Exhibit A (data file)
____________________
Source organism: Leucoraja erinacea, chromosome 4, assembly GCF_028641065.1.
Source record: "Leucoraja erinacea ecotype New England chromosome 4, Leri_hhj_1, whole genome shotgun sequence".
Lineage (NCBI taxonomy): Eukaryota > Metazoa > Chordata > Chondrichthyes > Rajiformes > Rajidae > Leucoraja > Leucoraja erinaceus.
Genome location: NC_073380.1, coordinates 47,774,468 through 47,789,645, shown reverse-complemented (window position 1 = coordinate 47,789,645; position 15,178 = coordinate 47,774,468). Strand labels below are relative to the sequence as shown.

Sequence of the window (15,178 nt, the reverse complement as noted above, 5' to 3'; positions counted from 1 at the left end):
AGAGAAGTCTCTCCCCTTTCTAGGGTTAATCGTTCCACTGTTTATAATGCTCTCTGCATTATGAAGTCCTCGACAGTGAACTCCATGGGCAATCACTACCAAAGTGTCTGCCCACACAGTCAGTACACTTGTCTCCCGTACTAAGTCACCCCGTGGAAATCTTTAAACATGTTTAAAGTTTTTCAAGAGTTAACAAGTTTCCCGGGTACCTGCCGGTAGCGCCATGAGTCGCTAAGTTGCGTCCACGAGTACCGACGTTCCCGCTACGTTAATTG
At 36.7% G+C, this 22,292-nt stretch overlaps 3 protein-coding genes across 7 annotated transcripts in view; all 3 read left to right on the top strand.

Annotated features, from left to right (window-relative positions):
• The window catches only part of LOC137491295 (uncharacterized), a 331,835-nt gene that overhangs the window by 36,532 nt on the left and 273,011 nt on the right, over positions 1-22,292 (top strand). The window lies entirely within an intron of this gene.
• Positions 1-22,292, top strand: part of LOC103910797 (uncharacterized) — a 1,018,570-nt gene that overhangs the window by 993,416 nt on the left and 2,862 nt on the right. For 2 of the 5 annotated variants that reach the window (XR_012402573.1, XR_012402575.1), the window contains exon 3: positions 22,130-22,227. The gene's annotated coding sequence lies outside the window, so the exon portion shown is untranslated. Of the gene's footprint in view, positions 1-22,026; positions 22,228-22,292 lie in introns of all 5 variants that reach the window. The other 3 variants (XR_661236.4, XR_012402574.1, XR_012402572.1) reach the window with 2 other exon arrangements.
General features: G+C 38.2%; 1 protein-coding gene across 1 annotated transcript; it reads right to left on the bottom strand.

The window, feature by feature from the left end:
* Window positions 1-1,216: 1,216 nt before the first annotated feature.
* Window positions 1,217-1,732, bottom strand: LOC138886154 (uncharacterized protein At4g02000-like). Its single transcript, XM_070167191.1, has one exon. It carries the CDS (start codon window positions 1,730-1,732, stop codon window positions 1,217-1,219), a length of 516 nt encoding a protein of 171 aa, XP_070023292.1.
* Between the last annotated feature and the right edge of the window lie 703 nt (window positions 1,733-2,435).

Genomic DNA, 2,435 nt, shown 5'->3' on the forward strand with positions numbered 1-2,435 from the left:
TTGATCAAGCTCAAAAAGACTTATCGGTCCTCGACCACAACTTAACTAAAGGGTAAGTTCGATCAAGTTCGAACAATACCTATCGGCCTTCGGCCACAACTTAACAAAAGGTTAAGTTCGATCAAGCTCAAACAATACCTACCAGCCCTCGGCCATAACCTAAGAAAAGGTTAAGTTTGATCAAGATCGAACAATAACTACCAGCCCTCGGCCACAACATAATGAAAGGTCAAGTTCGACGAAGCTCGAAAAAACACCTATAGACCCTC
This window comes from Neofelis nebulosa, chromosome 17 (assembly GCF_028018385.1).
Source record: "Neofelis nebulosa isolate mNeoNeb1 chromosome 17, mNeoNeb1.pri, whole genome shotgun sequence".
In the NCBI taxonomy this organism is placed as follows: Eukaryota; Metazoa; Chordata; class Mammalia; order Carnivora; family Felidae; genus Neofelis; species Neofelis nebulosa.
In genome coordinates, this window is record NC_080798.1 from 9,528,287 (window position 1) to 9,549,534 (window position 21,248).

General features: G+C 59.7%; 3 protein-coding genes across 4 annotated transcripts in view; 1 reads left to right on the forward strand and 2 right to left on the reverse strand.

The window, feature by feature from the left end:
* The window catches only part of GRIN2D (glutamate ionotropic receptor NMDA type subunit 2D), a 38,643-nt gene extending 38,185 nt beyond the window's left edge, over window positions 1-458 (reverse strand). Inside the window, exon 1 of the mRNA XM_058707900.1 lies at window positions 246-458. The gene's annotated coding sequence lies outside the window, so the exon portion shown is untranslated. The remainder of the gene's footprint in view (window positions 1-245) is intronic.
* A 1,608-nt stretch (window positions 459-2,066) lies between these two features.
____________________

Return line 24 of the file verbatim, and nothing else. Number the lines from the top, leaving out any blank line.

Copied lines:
* The window catches only part of GRIN2D (glutamate ionotropic receptor NMDA type subunit 2D), a 38,643-nt gene extending 38,185 nt beyond the window's left edge, over window positions 1-458 (reverse strand). Inside the window, exon 1 of the mRNA XM_058707900.1 lies at window positions 246-458. The gene's annotated coding sequence lies outside the window, so the exon portion shown is untranslated. The remainder of the gene's footprint in view (window positions 1-245) is intronic.